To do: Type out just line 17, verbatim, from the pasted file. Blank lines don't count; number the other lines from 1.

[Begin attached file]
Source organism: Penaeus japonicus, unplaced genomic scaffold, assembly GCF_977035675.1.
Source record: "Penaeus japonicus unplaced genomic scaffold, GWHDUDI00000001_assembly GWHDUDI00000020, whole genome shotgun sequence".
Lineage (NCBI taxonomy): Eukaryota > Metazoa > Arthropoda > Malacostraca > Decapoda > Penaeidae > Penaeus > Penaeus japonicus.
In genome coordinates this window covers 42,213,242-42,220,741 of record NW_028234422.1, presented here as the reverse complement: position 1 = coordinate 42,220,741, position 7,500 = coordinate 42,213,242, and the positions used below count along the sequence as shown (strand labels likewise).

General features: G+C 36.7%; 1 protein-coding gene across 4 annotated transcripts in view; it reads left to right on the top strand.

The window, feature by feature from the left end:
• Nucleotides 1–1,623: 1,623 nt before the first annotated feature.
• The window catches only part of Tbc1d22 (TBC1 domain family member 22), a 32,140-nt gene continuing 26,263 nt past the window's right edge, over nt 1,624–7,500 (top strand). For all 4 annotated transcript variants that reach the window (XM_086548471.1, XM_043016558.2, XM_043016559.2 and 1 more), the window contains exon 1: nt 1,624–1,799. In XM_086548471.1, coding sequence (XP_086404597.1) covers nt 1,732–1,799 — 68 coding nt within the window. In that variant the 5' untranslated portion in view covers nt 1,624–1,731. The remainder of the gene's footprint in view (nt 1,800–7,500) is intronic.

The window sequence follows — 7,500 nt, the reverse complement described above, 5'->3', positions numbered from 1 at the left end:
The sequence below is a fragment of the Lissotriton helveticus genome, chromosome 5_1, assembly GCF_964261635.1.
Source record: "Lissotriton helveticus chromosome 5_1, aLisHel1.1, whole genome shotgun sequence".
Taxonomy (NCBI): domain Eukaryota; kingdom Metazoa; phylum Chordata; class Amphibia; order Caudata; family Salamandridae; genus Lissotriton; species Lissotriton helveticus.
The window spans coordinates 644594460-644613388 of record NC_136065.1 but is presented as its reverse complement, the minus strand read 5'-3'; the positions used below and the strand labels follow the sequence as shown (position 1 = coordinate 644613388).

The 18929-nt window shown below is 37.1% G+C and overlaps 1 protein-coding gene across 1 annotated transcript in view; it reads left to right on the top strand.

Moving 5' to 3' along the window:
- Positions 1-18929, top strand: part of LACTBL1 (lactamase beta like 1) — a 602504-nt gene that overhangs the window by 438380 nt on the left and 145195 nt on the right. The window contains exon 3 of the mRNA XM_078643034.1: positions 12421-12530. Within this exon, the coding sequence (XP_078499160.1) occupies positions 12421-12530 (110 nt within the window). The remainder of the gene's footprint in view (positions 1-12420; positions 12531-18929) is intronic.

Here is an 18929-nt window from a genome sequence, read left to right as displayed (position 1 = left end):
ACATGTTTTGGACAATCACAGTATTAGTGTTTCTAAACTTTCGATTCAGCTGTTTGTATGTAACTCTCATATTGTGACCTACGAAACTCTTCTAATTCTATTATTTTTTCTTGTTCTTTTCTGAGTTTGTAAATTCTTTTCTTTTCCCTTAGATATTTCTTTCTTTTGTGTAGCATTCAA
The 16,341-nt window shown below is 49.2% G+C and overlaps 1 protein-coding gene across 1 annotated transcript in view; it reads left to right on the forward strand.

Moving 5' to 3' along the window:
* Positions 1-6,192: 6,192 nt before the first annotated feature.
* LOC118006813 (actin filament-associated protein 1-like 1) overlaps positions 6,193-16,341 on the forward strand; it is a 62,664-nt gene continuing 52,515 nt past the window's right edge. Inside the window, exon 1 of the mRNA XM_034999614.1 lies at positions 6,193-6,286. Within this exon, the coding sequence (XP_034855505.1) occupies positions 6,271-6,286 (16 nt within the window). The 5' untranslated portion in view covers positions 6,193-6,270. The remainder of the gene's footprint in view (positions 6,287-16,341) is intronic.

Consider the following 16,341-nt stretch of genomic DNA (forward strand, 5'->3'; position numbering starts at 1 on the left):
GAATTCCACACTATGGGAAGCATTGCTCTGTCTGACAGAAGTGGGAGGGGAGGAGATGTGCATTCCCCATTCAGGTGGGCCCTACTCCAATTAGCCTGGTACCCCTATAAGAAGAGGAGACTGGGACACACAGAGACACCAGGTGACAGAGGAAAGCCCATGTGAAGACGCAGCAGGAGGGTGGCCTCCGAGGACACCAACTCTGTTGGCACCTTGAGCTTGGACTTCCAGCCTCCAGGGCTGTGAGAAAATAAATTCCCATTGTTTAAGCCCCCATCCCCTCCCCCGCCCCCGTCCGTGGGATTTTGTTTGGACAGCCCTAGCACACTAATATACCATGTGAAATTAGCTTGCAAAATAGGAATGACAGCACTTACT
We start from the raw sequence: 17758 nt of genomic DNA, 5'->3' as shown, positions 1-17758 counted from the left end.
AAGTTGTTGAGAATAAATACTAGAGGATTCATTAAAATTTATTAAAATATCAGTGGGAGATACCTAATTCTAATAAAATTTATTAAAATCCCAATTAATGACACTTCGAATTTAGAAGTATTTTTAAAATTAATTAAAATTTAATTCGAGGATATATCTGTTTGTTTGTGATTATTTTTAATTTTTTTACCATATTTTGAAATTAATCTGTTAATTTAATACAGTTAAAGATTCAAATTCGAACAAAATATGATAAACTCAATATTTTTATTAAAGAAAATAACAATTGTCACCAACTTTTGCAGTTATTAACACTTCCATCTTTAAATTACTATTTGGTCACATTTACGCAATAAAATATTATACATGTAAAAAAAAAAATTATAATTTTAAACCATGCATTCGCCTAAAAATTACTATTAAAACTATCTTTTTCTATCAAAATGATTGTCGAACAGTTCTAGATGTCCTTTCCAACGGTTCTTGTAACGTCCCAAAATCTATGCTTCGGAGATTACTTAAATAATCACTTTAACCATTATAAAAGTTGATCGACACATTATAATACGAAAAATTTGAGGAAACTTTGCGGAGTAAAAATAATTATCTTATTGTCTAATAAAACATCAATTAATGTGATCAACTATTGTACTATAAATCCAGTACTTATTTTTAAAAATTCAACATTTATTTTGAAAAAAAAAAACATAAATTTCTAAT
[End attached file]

Here is an 18929-nt window from a genome sequence, read left to right as displayed (position 1 = left end):